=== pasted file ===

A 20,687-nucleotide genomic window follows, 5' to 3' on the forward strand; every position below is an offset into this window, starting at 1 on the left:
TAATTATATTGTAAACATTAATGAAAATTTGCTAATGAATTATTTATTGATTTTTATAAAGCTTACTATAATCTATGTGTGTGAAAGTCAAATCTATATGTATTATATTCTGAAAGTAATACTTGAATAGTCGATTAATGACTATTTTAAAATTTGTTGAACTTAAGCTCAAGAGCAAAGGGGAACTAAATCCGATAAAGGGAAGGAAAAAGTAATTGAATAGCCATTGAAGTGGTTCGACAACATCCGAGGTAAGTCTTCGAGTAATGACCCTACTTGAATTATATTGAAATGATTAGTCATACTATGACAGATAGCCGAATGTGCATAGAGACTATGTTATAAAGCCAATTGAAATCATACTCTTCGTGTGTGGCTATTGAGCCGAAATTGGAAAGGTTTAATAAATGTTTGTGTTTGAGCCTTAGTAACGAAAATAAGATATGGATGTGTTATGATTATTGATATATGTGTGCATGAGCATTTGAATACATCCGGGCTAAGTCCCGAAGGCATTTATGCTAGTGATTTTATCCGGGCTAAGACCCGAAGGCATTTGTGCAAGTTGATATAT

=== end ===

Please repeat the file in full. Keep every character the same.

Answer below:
A 20,687-nucleotide genomic window follows, 5' to 3' on the forward strand; every position below is an offset into this window, starting at 1 on the left:
TAATTATATTGTAAACATTAATGAAAATTTGCTAATGAATTATTTATTGATTTTTATAAAGCTTACTATAATCTATGTGTGTGAAAGTCAAATCTATATGTATTATATTCTGAAAGTAATACTTGAATAGTCGATTAATGACTATTTTAAAATTTGTTGAACTTAAGCTCAAGAGCAAAGGGGAACTAAATCCGATAAAGGGAAGGAAAAAGTAATTGAATAGCCATTGAAGTGGTTCGACAACATCCGAGGTAAGTCTTCGAGTAATGACCCTACTTGAATTATATTGAAATGATTAGTCATACTATGACAGATAGCCGAATGTGCATAGAGACTATGTTATAAAGCCAATTGAAATCATACTCTTCGTGTGTGGCTATTGAGCCGAAATTGGAAAGGTTTAATAAATGTTTGTGTTTGAGCCTTAGTAACGAAAATAAGATATGGATGTGTTATGATTATTGATATATGTGTGCATGAGCATTTGAATACATCCGGGCTAAGTCCCGAAGGCATTTATGCTAGTGATTTTATCCGGGCTAAGACCCGAAGGCATTTGTGCAAGTTGATATAT